Impacts of US deforestation on rainfall from mesoscale convective systems

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2024-05
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McDermott, Dylan
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Williams, Ian N
Patricola, Christina
VanLoocke, Andrew
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Geological and Atmospheric Sciences
Abstract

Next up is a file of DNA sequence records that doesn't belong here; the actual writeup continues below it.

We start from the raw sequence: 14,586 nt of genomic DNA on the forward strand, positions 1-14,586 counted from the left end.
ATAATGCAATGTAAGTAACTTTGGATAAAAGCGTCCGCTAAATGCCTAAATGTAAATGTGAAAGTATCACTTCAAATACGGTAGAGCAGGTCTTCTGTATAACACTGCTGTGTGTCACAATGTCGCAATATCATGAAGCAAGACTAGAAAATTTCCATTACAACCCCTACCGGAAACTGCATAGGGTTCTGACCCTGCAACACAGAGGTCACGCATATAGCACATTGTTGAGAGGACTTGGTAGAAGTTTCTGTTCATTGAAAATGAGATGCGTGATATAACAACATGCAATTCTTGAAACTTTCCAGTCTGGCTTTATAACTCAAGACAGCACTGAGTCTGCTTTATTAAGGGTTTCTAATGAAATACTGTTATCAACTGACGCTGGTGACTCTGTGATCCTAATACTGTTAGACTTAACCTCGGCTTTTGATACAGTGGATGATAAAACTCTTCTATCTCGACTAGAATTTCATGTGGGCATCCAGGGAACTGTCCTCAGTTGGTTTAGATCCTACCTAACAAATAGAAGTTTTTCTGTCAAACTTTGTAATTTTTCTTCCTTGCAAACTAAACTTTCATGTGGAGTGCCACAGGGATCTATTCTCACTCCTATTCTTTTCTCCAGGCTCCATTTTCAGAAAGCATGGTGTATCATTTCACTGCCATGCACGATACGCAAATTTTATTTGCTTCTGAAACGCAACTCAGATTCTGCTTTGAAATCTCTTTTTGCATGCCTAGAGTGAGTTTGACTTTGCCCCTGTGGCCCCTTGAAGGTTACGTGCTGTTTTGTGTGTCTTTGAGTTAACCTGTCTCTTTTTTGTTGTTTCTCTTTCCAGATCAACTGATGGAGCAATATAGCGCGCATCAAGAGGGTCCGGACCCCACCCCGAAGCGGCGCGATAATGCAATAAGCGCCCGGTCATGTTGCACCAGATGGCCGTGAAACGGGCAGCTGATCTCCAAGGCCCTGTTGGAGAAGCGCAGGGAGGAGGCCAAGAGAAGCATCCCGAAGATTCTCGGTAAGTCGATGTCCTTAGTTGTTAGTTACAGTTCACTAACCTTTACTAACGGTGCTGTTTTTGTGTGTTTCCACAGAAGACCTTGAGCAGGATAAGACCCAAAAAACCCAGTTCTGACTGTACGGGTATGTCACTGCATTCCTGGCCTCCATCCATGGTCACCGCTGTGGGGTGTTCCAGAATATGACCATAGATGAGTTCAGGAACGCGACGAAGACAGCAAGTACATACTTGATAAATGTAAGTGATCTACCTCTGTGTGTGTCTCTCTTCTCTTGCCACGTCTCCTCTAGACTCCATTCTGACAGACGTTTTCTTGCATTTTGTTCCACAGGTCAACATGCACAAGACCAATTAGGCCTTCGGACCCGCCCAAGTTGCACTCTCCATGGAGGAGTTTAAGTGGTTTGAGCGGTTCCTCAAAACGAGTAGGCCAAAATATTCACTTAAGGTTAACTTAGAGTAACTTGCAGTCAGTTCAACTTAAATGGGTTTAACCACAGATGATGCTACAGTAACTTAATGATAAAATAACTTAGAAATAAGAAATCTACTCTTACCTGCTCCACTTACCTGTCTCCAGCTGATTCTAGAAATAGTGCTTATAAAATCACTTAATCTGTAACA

This study investigates the effects of land use land cover (LULC) change on the 1993 and 2008 US Midwest flood events using the Weather Research and Forecasting model with the Noah-MP land surface model. Deforestation in the United States has led to large changes in LULC since the year 1850, in which forests have been replaced by croplands. This study examines the overall changes to the atmosphere caused by changing LULC from the present-day to the 1850 vegetation cover, and particularly the response of precipitation amounts and extremes. The LULC experiments caused a change in surface latent heat flux through the change in effective leaf area index. In the Noah-MP model, the latent heat flux over agricultural land was often greater than that over forests. Surface sensible heat flux and temperature increased with increasing forest cover in the 1850 experiments due to a lower albedo of forests. The increased temperatures in the 1850-vegetation experiment led to a decrease in pressure gradients across the domain, leading to a weakened great plains low level jet. The weakened low level jet weakened the dynamical forcing along the front and decreased the transport of warm, moist air. The decreased surface latent heat flux in the 1850-vegetation experiment led to decreased available moisture at the surface. It was also found that precipitable water decreased on average across the United States with 1850-vegetation. These changes led to a decrease in overall precipitation in the 1850-vegetation experiments. Although precipitation decreased, the atmospheric supply of water at the surface (precipitation minus evaporation) did not significantly change due to a decrease in surface evaporation in the 1850-vegetation experiment. This essentially offset the change in precipitation.
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